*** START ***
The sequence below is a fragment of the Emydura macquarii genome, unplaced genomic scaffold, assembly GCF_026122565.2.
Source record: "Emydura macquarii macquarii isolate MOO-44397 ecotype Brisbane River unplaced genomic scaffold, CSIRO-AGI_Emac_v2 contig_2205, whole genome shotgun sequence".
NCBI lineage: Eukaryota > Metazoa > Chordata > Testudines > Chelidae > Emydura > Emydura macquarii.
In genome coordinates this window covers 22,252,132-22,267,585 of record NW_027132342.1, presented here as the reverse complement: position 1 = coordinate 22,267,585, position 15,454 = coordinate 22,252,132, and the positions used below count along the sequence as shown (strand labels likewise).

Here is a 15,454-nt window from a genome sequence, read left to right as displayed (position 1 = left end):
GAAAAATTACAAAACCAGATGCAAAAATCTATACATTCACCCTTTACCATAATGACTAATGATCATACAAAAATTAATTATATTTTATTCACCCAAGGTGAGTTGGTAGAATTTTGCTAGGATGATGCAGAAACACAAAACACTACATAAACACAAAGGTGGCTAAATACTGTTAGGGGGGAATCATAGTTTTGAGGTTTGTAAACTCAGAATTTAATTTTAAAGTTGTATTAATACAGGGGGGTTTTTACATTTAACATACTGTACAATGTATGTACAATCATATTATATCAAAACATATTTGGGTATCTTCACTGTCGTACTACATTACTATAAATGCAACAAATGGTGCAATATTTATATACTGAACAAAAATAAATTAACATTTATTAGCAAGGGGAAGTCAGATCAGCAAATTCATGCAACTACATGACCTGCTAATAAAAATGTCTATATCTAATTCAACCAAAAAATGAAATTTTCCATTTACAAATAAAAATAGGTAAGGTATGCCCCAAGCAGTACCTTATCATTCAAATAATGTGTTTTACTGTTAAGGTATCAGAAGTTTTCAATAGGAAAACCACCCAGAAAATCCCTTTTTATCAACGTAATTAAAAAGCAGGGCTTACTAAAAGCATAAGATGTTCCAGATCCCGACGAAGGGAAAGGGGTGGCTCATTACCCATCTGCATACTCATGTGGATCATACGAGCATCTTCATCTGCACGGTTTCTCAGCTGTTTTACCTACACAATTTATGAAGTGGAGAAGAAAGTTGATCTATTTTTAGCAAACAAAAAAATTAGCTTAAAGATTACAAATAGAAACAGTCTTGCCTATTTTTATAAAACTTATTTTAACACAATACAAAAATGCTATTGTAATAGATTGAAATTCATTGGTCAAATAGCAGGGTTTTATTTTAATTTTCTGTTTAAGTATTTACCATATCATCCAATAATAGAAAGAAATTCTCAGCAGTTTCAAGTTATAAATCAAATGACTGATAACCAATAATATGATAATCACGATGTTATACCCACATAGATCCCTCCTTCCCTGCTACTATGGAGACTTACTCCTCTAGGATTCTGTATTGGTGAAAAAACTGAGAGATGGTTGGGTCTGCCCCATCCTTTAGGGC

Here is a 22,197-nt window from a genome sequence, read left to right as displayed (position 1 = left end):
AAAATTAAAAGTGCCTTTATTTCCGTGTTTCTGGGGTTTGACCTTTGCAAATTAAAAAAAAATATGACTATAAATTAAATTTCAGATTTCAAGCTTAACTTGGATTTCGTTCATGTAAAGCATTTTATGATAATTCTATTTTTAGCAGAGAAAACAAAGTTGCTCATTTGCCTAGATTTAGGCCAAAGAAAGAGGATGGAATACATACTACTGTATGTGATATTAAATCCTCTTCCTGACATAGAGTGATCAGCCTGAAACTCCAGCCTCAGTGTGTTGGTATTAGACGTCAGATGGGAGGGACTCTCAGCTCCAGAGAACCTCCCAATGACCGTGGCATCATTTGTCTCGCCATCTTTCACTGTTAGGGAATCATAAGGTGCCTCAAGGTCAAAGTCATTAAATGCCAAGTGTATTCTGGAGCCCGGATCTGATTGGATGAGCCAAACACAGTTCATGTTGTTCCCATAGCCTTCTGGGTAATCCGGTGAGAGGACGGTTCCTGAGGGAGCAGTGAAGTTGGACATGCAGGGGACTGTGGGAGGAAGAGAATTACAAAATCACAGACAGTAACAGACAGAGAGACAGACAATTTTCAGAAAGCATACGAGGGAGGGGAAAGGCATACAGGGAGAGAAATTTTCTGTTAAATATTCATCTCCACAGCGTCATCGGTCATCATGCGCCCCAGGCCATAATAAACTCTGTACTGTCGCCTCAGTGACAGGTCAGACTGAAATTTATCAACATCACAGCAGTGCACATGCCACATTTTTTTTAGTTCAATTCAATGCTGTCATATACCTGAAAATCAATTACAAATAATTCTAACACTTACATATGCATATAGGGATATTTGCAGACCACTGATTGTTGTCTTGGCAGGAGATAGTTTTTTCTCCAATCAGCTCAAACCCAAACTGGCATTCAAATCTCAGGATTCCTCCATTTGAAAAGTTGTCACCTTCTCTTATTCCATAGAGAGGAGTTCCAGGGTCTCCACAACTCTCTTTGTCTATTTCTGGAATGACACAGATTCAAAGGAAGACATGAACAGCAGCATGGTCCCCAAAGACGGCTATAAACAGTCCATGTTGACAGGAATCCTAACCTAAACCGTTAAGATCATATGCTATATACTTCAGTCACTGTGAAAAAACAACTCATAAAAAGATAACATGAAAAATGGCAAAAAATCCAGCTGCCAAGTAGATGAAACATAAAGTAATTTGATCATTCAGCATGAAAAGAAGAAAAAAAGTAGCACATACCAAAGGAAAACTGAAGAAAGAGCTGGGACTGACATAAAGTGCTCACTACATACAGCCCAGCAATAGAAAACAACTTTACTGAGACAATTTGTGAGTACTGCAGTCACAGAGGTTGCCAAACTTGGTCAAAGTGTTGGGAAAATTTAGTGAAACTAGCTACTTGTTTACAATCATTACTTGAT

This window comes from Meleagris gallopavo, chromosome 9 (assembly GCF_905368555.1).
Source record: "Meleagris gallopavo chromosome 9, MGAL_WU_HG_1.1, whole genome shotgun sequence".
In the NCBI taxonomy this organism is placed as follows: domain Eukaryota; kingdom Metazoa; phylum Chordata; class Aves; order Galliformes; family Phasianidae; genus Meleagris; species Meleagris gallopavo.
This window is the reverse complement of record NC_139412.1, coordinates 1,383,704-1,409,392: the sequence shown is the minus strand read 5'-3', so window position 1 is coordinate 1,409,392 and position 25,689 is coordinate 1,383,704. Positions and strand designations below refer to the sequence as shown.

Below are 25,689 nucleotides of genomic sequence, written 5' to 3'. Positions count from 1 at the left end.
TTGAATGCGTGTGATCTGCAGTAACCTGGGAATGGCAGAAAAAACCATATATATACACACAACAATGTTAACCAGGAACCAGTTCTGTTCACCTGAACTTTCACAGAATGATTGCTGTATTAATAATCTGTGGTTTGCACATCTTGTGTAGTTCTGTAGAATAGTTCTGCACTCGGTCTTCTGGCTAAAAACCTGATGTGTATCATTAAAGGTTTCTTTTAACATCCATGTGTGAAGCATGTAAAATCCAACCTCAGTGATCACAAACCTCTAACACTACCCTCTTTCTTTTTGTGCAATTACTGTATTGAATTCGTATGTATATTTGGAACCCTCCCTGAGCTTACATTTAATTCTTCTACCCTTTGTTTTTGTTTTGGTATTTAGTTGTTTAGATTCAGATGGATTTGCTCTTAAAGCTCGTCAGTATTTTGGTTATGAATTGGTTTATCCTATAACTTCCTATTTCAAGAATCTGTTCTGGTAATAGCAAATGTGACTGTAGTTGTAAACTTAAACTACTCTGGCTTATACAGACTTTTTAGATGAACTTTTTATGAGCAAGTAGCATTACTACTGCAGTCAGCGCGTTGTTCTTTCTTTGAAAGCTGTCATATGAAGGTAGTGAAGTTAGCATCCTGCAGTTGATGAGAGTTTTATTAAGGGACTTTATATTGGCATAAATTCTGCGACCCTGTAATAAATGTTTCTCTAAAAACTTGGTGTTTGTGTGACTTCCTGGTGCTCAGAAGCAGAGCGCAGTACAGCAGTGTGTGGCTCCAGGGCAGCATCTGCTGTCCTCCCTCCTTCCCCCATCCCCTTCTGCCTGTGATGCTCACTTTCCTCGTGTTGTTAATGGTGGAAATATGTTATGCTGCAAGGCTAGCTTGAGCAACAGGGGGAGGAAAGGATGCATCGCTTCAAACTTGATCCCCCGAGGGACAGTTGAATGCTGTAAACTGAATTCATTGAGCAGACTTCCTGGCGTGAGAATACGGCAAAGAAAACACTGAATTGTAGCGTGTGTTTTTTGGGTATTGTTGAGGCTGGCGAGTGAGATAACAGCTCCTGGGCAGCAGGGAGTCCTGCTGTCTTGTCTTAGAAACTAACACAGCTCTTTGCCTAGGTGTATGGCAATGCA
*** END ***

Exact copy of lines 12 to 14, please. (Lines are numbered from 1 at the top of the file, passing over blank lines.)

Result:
This window is the reverse complement of record NC_139412.1, coordinates 1,383,704-1,409,392: the sequence shown is the minus strand read 5'-3', so window position 1 is coordinate 1,409,392 and position 25,689 is coordinate 1,383,704. Positions and strand designations below refer to the sequence as shown.

Below are 25,689 nucleotides of genomic sequence, written 5' to 3'. Positions count from 1 at the left end.
TTGAATGCGTGTGATCTGCAGTAACCTGGGAATGGCAGAAAAAACCATATATATACACACAACAATGTTAACCAGGAACCAGTTCTGTTCACCTGAACTTTCACAGAATGATTGCTGTATTAATAATCTGTGGTTTGCACATCTTGTGTAGTTCTGTAGAATAGTTCTGCACTCGGTCTTCTGGCTAAAAACCTGATGTGTATCATTAAAGGTTTCTTTTAACATCCATGTGTGAAGCATGTAAAATCCAACCTCAGTGATCACAAACCTCTAACACTACCCTCTTTCTTTTTGTGCAATTACTGTATTGAATTCGTATGTATATTTGGAACCCTCCCTGAGCTTACATTTAATTCTTCTACCCTTTGTTTTTGTTTTGGTATTTAGTTGTTTAGATTCAGATGGATTTGCTCTTAAAGCTCGTCAGTATTTTGGTTATGAATTGGTTTATCCTATAACTTCCTATTTCAAGAATCTGTTCTGGTAATAGCAAATGTGACTGTAGTTGTAAACTTAAACTACTCTGGCTTATACAGACTTTTTAGATGAACTTTTTATGAGCAAGTAGCATTACTACTGCAGTCAGCGCGTTGTTCTTTCTTTGAAAGCTGTCATATGAAGGTAGTGAAGTTAGCATCCTGCAGTTGATGAGAGTTTTATTAAGGGACTTTATATTGGCATAAATTCTGCGACCCTGTAATAAATGTTTCTCTAAAAACTTGGTGTTTGTGTGACTTCCTGGTGCTCAGAAGCAGAGCGCAGTACAGCAGTGTGTGGCTCCAGGGCAGCATCTGCTGTCCTCCCTCCTTCCCCCATCCCCTTCTGCCTGTGATGCTCACTTTCCTCGTGTTGTTAATGGTGGAAATATGTTATGCTGCAAGGCTAGCTTGAGCAACAGGGGGAGGAAAGGATGCATCGCTTCAAACTTGATCCCCCGAGGGACAGTTGAATGCTGTAAACTGAATTCATTGAGCAGACTTCCTGGCGTGAGAATACGGCAAAGAAAACACTGAATTGTAGCGTGTGTTTTTTGGGTATTGTTGAGGCTGGCGAGTGAGATAACAGCTCCTGGGCAGCAGGGAGTCCTGCTGTCTTGTCTTAGAAACTAACACAGCTCTTTGCCTAGGTGTATGGCAATGCA